"I wish empathy was inherent," says American Television's frontman Steve Rovery, "but many people need stories like the one in Great Divide to place themselves in another's shoes."
Lifted from their January 2020 album Watch It Burn, Great Divide is three minutes of upbeat skate punk with a downbeat sentiment straight from the heart of American government - Washington DC - to remind us that democracy is under threat as the rich get richer while the masses are sometimes forced to choose between food and medicine.
"I'm drained on the American dream," sings Steve. "Even though we’re taught it’s equal / That’s not the way it seems / All the racist rhetoric / And the blatant classist lies / Magnify the great divide."
Show love, fight hate, call bullshit.
American Television launched their debut album with a celebratory sold-out show at The Pie Shop in Washington DC at the end of January whilst across town the sham impeachment of President Donald Trump was limping its way to a foregone conclusion.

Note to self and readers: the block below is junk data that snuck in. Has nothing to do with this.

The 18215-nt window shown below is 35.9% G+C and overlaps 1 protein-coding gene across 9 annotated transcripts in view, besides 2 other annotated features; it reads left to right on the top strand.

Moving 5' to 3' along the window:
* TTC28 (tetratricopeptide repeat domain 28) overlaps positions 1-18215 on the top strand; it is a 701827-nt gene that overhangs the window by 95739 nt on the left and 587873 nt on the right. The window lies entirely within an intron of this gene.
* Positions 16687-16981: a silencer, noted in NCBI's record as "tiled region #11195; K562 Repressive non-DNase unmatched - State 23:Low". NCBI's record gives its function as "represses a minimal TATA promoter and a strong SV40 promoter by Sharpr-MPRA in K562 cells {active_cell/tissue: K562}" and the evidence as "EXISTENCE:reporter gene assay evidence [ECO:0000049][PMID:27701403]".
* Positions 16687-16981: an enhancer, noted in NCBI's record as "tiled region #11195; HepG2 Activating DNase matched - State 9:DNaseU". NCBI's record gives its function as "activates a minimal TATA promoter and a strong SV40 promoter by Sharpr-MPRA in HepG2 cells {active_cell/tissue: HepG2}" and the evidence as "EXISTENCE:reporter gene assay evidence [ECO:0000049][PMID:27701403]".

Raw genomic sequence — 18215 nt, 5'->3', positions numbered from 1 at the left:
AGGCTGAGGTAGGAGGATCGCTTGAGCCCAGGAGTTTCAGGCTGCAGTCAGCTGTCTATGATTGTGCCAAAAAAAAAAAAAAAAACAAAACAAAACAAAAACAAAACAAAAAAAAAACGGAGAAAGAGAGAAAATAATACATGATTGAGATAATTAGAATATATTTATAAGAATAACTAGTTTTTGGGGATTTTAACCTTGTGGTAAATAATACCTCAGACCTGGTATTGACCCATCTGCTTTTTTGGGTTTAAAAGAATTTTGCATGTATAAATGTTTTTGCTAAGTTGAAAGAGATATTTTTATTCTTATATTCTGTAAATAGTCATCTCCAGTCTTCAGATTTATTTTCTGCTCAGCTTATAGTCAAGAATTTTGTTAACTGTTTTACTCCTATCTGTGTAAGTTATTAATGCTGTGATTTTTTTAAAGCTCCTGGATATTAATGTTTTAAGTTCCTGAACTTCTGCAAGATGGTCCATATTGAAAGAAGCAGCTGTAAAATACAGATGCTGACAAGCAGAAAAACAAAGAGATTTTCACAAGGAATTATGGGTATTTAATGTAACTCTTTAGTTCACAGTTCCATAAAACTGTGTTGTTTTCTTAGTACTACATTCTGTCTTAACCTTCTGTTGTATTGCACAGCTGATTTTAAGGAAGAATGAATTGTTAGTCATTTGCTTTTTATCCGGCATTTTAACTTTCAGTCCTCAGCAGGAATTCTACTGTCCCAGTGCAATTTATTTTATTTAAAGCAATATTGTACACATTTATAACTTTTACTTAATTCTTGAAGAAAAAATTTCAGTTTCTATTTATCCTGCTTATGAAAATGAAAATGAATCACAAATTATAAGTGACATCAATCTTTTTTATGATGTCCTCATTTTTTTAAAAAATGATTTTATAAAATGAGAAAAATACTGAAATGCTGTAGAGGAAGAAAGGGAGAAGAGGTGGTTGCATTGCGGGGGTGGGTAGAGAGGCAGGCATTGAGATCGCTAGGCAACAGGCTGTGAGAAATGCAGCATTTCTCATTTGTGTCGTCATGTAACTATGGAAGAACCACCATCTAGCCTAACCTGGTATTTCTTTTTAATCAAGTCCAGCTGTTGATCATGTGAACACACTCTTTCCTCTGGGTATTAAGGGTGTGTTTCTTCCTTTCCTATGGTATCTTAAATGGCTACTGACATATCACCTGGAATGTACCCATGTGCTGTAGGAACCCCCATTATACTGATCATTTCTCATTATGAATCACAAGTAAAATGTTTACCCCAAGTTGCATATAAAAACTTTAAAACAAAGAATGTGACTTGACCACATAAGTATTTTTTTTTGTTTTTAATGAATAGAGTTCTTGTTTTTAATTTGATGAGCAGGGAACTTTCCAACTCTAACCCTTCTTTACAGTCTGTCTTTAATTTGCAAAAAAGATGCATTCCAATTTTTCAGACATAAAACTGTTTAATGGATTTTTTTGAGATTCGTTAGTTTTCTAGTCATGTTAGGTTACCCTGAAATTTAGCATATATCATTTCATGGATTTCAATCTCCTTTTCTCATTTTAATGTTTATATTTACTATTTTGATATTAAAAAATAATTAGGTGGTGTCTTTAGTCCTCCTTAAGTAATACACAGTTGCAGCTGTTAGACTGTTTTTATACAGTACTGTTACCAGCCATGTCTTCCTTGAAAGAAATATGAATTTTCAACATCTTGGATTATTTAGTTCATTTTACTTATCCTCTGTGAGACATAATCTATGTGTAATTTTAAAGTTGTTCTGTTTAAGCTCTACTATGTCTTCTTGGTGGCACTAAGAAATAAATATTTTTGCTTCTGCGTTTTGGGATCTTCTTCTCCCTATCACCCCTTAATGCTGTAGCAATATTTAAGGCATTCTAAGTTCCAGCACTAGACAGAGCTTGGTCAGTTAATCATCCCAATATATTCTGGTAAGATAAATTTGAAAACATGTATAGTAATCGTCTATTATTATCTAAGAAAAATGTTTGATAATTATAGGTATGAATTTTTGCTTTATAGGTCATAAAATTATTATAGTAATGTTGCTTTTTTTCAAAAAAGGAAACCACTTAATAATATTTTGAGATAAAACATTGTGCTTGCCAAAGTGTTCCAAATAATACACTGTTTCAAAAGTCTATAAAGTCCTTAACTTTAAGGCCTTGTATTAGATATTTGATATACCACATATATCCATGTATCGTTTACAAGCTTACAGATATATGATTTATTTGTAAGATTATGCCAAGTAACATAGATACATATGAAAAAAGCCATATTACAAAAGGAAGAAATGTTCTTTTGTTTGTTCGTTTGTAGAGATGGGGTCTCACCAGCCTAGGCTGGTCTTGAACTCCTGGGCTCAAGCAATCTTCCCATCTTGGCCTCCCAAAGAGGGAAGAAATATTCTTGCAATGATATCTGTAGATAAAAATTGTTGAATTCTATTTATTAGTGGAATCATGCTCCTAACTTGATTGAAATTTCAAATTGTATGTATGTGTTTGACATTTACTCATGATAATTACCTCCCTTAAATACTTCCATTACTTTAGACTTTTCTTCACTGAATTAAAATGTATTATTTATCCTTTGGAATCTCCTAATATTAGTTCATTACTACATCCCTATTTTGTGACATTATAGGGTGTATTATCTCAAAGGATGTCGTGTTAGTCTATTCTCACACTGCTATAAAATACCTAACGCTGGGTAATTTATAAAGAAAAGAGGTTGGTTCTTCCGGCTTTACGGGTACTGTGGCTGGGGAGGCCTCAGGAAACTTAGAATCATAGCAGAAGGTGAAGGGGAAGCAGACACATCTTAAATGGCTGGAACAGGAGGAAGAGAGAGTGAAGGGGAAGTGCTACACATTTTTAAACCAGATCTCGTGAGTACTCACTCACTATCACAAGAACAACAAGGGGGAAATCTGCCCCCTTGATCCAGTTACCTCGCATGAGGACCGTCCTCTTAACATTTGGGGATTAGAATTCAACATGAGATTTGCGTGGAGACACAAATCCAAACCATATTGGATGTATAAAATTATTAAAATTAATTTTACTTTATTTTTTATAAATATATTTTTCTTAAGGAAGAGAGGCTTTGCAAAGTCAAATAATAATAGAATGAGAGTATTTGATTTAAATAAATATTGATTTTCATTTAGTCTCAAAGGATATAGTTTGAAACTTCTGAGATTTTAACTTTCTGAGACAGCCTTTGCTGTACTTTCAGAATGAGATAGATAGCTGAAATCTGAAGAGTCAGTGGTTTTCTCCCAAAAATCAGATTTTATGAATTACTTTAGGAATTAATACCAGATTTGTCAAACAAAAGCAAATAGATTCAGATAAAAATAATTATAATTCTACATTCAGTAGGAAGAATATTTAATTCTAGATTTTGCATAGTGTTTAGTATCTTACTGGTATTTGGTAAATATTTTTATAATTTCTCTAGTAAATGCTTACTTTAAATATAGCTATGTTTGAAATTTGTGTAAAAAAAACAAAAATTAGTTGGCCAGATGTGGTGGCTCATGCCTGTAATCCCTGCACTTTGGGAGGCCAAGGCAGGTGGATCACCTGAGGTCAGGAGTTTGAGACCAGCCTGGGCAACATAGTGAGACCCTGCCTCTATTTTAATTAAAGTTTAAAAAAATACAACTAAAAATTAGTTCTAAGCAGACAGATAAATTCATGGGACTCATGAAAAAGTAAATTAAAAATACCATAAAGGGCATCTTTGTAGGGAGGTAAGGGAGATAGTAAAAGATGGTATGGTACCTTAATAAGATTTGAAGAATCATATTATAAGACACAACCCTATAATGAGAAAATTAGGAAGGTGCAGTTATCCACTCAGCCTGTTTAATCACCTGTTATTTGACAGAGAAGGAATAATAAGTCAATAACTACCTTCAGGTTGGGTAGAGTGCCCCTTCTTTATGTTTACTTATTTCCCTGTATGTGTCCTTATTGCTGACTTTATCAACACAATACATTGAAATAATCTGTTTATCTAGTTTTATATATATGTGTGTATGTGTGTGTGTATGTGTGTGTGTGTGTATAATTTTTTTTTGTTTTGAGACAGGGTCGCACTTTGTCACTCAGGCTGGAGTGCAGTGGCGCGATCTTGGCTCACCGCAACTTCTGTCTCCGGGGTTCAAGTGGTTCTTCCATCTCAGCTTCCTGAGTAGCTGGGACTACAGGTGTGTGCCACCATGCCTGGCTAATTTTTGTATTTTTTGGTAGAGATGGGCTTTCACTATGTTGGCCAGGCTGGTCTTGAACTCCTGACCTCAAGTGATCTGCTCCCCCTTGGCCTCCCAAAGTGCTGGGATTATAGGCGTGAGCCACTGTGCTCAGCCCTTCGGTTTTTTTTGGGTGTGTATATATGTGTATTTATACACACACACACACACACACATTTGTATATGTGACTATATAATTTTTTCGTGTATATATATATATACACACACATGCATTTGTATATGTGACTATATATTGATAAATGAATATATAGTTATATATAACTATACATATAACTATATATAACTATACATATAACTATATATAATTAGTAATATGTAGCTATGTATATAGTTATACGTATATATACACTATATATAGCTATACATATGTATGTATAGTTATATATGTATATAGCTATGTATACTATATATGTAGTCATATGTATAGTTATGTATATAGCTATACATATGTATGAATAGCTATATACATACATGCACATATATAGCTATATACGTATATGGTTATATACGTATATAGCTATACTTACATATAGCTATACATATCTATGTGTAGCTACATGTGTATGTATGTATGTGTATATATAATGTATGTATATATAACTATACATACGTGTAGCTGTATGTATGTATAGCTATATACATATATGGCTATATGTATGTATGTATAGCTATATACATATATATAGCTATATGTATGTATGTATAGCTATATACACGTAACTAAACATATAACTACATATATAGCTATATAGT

"This is the ugliest political climate I've ever witnessed and the true color of our leadership and society are on full display," says Steve. "We just had an impeachment trial with no witnesses and the political parties maintained a 51 to 49 vote in favor of a man who not only used US dollars to attempt to get dirt on a political opponent; but gets off on verbally attacking people, mocking disabled people, provoking assault, and directing the 'us vs. them' attitude over race, nationality, sexuality, citizenship, class, and religion. How that's forgivable or even applaudable by anyone is beyond me."
The concept of the American Dream in the 21st Century relies on the fantasy of winning a lottery for which you will almost certainly never have a ticket. In an economy where 1% of the population takes home almost 20% of the sum total of earnings and the top 10% of earners make 16 times more money than the bottom 10% Donald Trump rose to the White House not by promising to help the have-nots, but by promising that you, too, can be one of the haves. He inculcates the worst, most poisonous ‘fuck-you’ culture of selfishness.
“True change starts in communities”
"If society mirrors this behavior and becomes so selfish they only care what's good for them, and will shit on anyone who isn't like them – then it's the job of people who haven't lost sight of community, compassion, love, and hope to bring that to the world around them," says Steve. "We must vote hard if we want a better world, and I will! But I also believe true change starts in communities. Show love, fight hate, call bullshit when you see it, speak with your neighbors, share their pain and their joy."